While the stereotypical portrayal of domestic violence is a male perpetrator and a female victim, men are also victims of domestic violence. Domestic violence includes a wide range of behaviors and situations that occur between intimate partners.
New York defines intimate partners as people who:
- Are married or divorced to/from each other
- Are related through marriage (such as in-laws)
- Are related to each other (siblings, cousins, etc.)
- Engage in a relationship with each other such as dating or sex (same-sex or opposite sex)
- Live in the same household
- Share a child
Intimate partner violence includes:
- Controlling behavior
- Emotional abuse
- Financial abuse
- Harm or threat of harm to loved ones and pets
- Mental abuse
- Physical harm
- Rape or sexual abuse
- Threats of any kind of harm
Are Men Frequently Victims of Domestic Violence?
According to the National Coalition Against Domestic Violence, one in nine American men experiences intimate partner violence in their lifetime. Nationally, one out of every four men will experience some form of physical violence in this type of relationship, with one in seven experiencing severe physical violence. One out of 25 men has been injured by an intimate partner. In New York state, 33.5% of men report experiencing some type of domestic violence in their lifetimes.
There is no data on the incidence of rape against men in intimate partner relationships, but that does not mean it does not happen. In fact, 1 out of every 14 men reports being forced to perform a sexual act at some point in their life. Domestic violence is more than just physical harm. One out of 18 men becoming victims of stalking and 5.1 million men having been stalked at some point in their lives. Most male victims experience domestic violence before the age of 25, often before age 18.
What Does the Data Tell Us?
Sometimes there are questions raised about how men can be victims of domestic violence, particularly if they are in a heterosexual relationship and are bigger and stronger than their female partner. It is important to remember that domestic violence is about power, control, manipulation, and emotional control, which can happen between people of any gender, size, strength, and sexual orientation.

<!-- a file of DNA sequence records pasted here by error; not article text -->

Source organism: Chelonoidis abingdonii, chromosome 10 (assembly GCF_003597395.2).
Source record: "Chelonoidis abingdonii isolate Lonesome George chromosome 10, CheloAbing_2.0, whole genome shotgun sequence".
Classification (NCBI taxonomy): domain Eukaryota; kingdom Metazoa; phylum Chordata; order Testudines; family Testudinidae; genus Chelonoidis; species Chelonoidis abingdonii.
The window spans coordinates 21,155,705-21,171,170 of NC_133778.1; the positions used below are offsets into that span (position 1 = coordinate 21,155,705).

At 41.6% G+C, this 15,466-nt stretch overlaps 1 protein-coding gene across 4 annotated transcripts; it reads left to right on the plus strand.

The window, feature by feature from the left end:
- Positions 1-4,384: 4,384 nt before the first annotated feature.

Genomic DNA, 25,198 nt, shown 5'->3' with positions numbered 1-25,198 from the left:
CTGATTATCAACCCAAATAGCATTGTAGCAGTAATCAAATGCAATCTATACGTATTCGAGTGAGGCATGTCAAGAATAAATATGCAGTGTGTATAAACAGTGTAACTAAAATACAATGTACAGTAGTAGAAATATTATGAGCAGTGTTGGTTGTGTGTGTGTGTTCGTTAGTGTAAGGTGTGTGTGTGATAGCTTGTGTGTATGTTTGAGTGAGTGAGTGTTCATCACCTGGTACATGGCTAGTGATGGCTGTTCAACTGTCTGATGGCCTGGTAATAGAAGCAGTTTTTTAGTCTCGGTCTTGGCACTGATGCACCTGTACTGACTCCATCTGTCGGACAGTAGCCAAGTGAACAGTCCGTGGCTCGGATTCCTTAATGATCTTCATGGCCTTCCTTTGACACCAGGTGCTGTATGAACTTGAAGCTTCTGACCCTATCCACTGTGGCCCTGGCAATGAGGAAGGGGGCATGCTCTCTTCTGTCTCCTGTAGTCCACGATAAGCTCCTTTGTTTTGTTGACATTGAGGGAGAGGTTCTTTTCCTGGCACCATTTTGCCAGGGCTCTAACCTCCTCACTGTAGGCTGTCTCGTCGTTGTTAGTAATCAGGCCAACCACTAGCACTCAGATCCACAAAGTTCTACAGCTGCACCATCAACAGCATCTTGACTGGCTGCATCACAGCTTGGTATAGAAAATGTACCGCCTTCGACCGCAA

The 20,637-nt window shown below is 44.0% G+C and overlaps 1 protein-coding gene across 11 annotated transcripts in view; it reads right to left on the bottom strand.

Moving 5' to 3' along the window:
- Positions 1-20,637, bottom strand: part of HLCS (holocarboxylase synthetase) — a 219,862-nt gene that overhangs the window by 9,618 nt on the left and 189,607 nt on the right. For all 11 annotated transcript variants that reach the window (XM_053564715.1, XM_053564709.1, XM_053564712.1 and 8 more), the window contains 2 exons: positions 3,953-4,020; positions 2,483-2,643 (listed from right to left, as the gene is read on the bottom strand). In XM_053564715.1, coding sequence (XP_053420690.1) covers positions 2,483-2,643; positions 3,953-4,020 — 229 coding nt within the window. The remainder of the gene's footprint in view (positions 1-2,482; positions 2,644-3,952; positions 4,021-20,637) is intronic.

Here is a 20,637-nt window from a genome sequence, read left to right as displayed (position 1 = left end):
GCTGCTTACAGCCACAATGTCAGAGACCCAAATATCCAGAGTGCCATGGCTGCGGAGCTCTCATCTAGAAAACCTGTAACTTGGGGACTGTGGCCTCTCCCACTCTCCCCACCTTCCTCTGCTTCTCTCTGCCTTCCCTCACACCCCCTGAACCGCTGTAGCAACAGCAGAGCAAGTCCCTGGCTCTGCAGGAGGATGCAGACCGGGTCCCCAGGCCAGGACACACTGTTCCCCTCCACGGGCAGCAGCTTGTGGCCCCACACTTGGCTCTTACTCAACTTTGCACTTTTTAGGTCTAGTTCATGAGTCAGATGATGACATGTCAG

It is well-established that men are less likely than female victims to report domestic violence they have experienced. Research has shown that when men experience domestic violence, they do not report it because they see it as a private or family matter (NOT because they are ashamed, as some people suggest). Men also are less likely to report it because they fear they will not be believed.
It is normal and common for a victim of domestic violence to fight back by shouting, pushing, shoving, hitting, kicking, and yelling at their abuser. It is absolutely right for a domestic violence victim to seek to protect themselves. However, this is a complex issue for men because if law enforcement is involved, or if the incident is handled in family or divorce court, there is a frequent assumption that if a man is displaying these behaviors in a heterosexual relationship, he is the primary perpetrator. In same-sex relationships, there may be the perception that the couple is equally to blame or that the larger man must be the perpetrator.
If you are a man and are the victim of intimate partner violence, you have the right to get help, to press charges, and to get an order of protection from your partner, regardless of the gender or physical differences in your relationship.
Protection for Male Victims in New York
New York state provides a wide variety of protections for male victims of domestic violence without regard to the gender of their partner or whether they themselves are cis or trans. Law enforcement is required to make a mandatory arrest of the perpetrator if a felony occurred or an existing order of protection was violated.
If your partner is arrested, you are entitled to a temporary order of protection. If there is no arrest, you can file for an order of protection in Family Court and receive a temporary order and schedule a hearing for a permanent order.
Orders of protection can include the following provisions:
- A stay-away order directing the perpetrator to stay away from you and your children and may include a specific distance that must be maintained.
- A no-contact order stating the perpetrator cannot call, text, email, or contact you or your children in any way, including coming to your place of work, school, or your home.
- A direction to the perpetrator to refrain from doing certain things, such as stalking.
- Surrender of the perpetrator’s firearms while the order is in place.
- An order giving you exclusive occupancy of your joint home.
- Orders of child custody and child support.
Help for Male Victims
As a male victim of domestic violence, you have an equal right to legal help and protections as any woman. If you are in immediate danger, call 911. If you need to leave or want help creating a safety plan or getting counseling, contact the New York State Domestic Violence Hotline at 1-800-942-6906. ALL licensed and approved domestic violence programs in New York state must provide assistance, including emergency shelter, for all victims regardless of gender or sexual identity. You cannot be turned away because you are a man.
If you need an order of protection in family court or want to pursue a custody case or divorce and want an order of protection as part of that proceeding, you are entitled to robust, supportive legal representation. The skilled attorneys at Bikel and Schanfield are ready to ensure you get all the protections you are entitled to under the law.